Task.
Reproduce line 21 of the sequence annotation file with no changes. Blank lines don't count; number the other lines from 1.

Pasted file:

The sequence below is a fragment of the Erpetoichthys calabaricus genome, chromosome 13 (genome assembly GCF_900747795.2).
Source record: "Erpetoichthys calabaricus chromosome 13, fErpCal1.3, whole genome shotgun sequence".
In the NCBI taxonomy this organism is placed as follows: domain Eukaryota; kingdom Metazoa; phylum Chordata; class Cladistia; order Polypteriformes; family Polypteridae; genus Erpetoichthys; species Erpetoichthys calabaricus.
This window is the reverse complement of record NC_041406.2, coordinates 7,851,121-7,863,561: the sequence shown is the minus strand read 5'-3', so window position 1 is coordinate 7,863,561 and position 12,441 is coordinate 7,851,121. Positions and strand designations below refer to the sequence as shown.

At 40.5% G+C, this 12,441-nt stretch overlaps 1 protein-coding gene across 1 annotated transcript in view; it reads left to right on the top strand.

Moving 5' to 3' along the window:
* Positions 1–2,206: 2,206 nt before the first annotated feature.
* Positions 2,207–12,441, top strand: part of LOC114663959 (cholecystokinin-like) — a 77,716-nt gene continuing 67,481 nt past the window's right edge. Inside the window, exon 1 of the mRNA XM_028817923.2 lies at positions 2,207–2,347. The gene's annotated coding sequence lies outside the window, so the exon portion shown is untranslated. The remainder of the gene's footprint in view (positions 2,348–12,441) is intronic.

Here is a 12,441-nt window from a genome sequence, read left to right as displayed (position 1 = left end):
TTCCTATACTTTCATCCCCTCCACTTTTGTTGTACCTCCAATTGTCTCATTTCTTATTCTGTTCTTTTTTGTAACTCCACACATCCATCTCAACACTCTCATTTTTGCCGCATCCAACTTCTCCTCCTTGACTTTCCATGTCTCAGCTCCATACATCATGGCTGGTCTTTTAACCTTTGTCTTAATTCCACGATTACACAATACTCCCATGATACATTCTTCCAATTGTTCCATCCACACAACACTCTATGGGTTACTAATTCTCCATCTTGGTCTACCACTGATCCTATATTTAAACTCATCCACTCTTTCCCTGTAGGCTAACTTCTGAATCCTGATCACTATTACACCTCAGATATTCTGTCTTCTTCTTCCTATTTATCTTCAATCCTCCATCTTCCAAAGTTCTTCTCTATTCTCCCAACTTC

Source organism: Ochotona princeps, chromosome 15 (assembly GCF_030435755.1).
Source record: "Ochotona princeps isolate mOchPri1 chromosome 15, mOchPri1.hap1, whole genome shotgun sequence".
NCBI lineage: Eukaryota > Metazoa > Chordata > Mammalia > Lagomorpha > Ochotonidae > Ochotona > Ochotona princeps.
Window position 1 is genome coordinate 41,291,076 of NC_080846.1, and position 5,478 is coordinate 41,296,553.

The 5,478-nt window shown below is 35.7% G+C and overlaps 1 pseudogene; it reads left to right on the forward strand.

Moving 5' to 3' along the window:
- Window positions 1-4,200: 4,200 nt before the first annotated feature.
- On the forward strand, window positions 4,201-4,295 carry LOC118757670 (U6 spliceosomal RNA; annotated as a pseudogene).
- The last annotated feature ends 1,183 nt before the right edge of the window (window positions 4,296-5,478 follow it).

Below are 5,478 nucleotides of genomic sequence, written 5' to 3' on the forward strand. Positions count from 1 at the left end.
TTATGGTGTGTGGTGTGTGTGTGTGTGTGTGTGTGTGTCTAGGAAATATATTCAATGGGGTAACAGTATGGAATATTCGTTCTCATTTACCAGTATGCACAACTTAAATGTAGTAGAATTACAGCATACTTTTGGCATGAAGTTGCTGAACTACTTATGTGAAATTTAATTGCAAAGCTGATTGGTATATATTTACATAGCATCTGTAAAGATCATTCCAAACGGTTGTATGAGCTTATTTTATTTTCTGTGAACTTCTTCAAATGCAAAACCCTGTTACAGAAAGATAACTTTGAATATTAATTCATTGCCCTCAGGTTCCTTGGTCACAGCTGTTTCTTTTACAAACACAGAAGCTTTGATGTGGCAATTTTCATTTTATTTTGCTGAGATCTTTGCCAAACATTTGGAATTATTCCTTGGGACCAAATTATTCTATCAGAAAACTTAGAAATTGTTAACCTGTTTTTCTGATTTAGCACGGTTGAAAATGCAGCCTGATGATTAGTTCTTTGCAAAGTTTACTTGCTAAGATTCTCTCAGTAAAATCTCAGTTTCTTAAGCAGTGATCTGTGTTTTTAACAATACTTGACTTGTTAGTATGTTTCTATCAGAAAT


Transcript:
TTATGGTGTGTGGTGTGTGTGTGTGTGTGTGTGTGTGTCTAGGAAATATATTCAATGGGGTAACAGTATGGAATATTCGTTCTCATTTACCAGTATGCACAACTTAAATGTAGTAGAATTACAGCATACTTTTGGCATGAAGTTGCTGAACTACTTATGTGAAATTTAATTGCAAAGCTGATTGGTATATATTTACATAGCATCTGTAAAGATCATTCCAAACGGTTGTATGAGCTTATTTTATTTTCTGTGAACTTCTTCAAATGCAAAACCCTGTTACAGAAAGATAACTTTGAATATTAATTCATTGCCCTCAGGTTCCTTGGTCACAGCTGTTTCTTTTACAAACACAGAAGCTTTGATGTGGCAATTTTCATTTTATTTTGCTGAGATCTTTGCCAAACATTTGGAATTATTCCTTGGGACCAAATTATTCTATCAGAAAACTTAGAAATTGTTAACCTGTTTTTCTGATTTAGCACGGTTGAAAATGCAGCCTGATGATTAGTTCTTTGCAAAGTTTACTTGCTAAGATTCTCTCAGTAAAATCTCAGTTTCTTAAGCAGTGATCTGTGTTTTTAACAATACTTGACTTGTTAGTATGTTTCTATCAGAAAT